Rating: PG-13 for angst, violence, language and some mature themes. Classic
A/N: Once again, my thanks to the lovely Carole and Vicky for their continued help and enthusiasm.
Summary: The aftermath of the scene in the Great Hall from “Arabesque”
Out flew the web and floated by
The mirror crack'd from side to side
“The curse has come upon me,” cried
The Lady of Shallot
“The Lady of Shallot,” Alfred, Lord Tennyson
Father was never able to say, then or later, what had drawn him to the Great Hall that night. Perhaps it was some chore of Vincent's left undone, though Vincent was usually careful about such things and at the age of 15 was more than aware that some tasks could not be shirked. More likely it was something Lisa had left undone or done incorrectly. Not a few of the tunnel adults were put out with her; even as they acknowledged and were proud of her dancing talent, the fact remained that depending on Lisa for anything else was like looking to find the bottom of the Abyss. Impossible, and ultimately, a great waste of time.
He couldn't have said what drew him there, but he was glad he had gone. Father arrived just in time to see the desperate, clenching embrace of his son as he held Lisa tight, and the blood that welled from the scratches on her shoulder as she tried---and failed---to free herself. The fact that Vincent had nearly used those same claws on him as he called out his name was the most minor of the horrors welling from that night, and one that Father quickly disregarded as Vincent's sobbing mingled with Lisa's as she fled.
"It's all right," he murmured to his distraught son. But even then, he couldn't have said how anything would ever be all right again.
He met Mary in the hospital chamber as she was putting the iodine back in the cabinet. "Severe?" he asked, knowing who Mary had been treating.
"No," she replied. "Just some surface abrasions. I doubt she'll even scar." She finished folding the gauze, replaced that next to the iodine. "She's in her chamber, quite upset. What happened between her and Vincent?"
Father clenched his fists, upset that he hadn't seen this coming. The flirtation between Vincent and Lisa had been obvious for months and most of the tunnel dwellers had been amused by it, in the way of adults watching the teenagers they care for grow up, but Father had always been of two minds on the subject of Lisa. She had certainly needed them as a child but even then, there was something about her which had made him wary. Now, he dearly wished she'd found someone else, anyone else, to flirt with, instead of his son. "They argued," Father said curtly.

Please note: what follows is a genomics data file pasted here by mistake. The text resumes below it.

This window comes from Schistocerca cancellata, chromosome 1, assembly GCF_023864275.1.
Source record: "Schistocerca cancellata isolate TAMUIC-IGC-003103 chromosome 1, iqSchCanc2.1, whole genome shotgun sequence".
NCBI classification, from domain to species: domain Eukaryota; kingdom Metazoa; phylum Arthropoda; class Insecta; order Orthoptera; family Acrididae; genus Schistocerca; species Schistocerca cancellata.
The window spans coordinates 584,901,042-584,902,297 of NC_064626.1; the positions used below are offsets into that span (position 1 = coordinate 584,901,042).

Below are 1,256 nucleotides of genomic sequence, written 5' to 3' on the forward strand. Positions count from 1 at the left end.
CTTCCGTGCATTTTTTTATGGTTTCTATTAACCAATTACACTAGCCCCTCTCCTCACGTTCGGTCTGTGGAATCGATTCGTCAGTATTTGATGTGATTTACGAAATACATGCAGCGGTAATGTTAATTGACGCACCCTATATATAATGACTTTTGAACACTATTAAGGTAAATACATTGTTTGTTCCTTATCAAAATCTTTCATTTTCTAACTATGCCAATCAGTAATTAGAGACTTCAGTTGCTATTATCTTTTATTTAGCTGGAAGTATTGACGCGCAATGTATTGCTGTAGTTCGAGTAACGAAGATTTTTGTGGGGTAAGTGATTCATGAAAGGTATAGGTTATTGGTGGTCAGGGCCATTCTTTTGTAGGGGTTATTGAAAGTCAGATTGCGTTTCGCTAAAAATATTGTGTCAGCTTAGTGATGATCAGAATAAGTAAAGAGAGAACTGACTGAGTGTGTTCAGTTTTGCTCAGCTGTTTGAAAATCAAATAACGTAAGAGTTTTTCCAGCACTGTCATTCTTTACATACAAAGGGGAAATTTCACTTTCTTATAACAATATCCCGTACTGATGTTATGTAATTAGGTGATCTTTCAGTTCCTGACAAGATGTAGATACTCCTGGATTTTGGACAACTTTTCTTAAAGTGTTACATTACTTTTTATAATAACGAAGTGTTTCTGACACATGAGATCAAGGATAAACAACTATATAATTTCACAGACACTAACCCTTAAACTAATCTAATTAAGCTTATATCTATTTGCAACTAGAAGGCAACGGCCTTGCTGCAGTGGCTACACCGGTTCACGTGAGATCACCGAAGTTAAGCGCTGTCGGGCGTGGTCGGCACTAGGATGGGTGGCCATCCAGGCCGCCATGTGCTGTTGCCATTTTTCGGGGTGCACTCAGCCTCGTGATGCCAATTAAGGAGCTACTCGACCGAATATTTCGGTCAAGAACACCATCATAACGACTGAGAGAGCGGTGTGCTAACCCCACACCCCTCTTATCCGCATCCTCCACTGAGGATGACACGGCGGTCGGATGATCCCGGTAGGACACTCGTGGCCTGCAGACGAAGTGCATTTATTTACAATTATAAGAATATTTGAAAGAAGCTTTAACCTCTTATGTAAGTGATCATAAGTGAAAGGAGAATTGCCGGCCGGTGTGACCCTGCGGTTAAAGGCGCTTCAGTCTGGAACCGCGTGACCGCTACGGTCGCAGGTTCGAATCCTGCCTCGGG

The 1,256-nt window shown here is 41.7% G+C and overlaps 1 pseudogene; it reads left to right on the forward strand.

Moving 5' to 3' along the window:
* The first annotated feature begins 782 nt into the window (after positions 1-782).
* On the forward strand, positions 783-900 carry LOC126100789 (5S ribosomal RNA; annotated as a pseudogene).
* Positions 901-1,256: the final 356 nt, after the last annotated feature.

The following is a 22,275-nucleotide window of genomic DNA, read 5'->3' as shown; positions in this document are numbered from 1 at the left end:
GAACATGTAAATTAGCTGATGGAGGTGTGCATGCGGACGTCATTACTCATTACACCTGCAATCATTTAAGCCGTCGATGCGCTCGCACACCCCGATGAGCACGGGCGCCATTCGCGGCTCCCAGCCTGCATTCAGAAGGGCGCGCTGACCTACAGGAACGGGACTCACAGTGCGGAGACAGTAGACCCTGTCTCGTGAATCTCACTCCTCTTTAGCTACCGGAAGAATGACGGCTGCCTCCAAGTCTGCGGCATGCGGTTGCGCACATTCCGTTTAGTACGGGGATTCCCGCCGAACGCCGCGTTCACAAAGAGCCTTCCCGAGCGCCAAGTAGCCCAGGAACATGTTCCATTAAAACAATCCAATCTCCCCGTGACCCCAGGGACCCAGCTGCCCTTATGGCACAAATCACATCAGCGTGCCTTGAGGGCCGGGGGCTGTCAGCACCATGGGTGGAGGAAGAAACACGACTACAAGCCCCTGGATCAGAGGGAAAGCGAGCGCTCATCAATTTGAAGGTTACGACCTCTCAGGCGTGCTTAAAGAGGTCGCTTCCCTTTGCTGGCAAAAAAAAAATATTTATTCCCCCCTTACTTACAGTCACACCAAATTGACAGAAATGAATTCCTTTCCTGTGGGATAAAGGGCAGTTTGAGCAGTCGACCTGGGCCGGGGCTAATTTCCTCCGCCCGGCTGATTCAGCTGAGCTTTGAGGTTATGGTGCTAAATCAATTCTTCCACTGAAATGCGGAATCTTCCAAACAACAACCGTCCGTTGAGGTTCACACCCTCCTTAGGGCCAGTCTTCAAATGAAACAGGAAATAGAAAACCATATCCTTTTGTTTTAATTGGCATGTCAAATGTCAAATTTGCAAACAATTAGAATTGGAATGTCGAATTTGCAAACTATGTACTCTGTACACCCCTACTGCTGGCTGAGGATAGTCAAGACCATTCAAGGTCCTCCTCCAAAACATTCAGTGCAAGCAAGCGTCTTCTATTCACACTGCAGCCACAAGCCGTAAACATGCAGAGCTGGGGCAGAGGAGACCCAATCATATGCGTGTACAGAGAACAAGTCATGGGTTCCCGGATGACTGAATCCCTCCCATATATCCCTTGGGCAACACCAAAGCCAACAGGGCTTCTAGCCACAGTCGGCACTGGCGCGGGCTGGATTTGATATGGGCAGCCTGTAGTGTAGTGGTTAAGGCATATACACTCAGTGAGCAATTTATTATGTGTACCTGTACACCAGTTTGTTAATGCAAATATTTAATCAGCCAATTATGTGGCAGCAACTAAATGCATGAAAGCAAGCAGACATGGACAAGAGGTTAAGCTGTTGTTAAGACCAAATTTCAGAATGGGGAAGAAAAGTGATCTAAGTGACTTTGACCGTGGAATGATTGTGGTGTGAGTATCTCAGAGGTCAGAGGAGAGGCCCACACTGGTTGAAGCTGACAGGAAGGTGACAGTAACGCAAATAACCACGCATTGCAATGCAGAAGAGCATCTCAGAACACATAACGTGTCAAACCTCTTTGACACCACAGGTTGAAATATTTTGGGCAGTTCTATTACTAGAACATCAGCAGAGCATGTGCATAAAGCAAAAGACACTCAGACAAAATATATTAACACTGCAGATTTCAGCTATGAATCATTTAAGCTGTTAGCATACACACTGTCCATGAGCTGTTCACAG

Mary ignored his tone, knowing him far too well to take it personally. "I see," she said, though she had yet to see the argument that would create that sort of wound pattern. Her heart hurt for both Lisa and Vincent. "Where is Vincent?"
"In his chamber," Father replied. "I wouldn't go in there just now."
Mary raised her eyebrows. "He's not...injured?"
Father shook his head. "Not physically. Emotionally, though..."
"But you'll talk to him?" Mary asked.
Father sighed. "Yes. For all the good that will do."
After some deliberation, Father set out for Lisa's chamber first. He found her sitting on the bed, staring out into space, and looking quite pale. "Lisa," he said.
She turned to look at him then, a singularly beautiful girl of perhaps 16 or 17--even Lisa didn't know for sure. "I came to check your wound," Father said, as evenly as he could.
Lisa vaulted off the bed and stood with her back against the wall. “It's fine. There's nothing to look at.”
“Why don't you tell me what happened, then?” Father said gently.
Lisa shrugged, rubbing her arms as if she were cold. “It's nothing. If you don't mind, I'd like to go back to practicing my dancing.”
Father thought of Vincent, who quite clearly loved---or thought he did---this chit of a girl. Who hadn't once expressed any concern for him, who was far more interested in her dance than she was in the well-being of her “dearest friend.”
“I see,” Father replied, seeing all too clearly and liking none of it. “I'd avoid any arm extensions for a few days, until it heals,” he continued. If she wanted her dance, he'd do his level best to make sure she got it. The sooner she left the tunnels, the better for all of them. “Has Madame Delacroix spoken to you?”
Lisa nodded. “She says I may come above and live with her while I train. But I really couldn't leave everyone.”
Leave your club of admirers, you mean. Including my son, my wounded and wounding son. “Indeed you can, Lisa. In fact, I insist upon it.”
Her brown eyes darkened. “You...do? You're making me leave?”
Father laughed, a sound with no humor in it. “Hardly, child. Madame Delacroix has told us many times how talented you are, that with more formal training you could perform on stage before the world. And she's asked us many times to let you go. Before, you were too young but now....we've grown too small for you, Lisa.”
“When am I to leave?”
“Tomorrow morning. Madame Delacroix will come for you.”
With that, he left. In the years to come, he was to turn this conversation over and over in his mind, wondering if he'd been too harsh on a young woman who'd been through a shattering experience of her own. But at the time, with Vincent's emotional well-being foremost on his mind, he couldn't bring himself to care. She was injured, but Vincent was hemorrhaging from wounds far less visible.
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1 month ago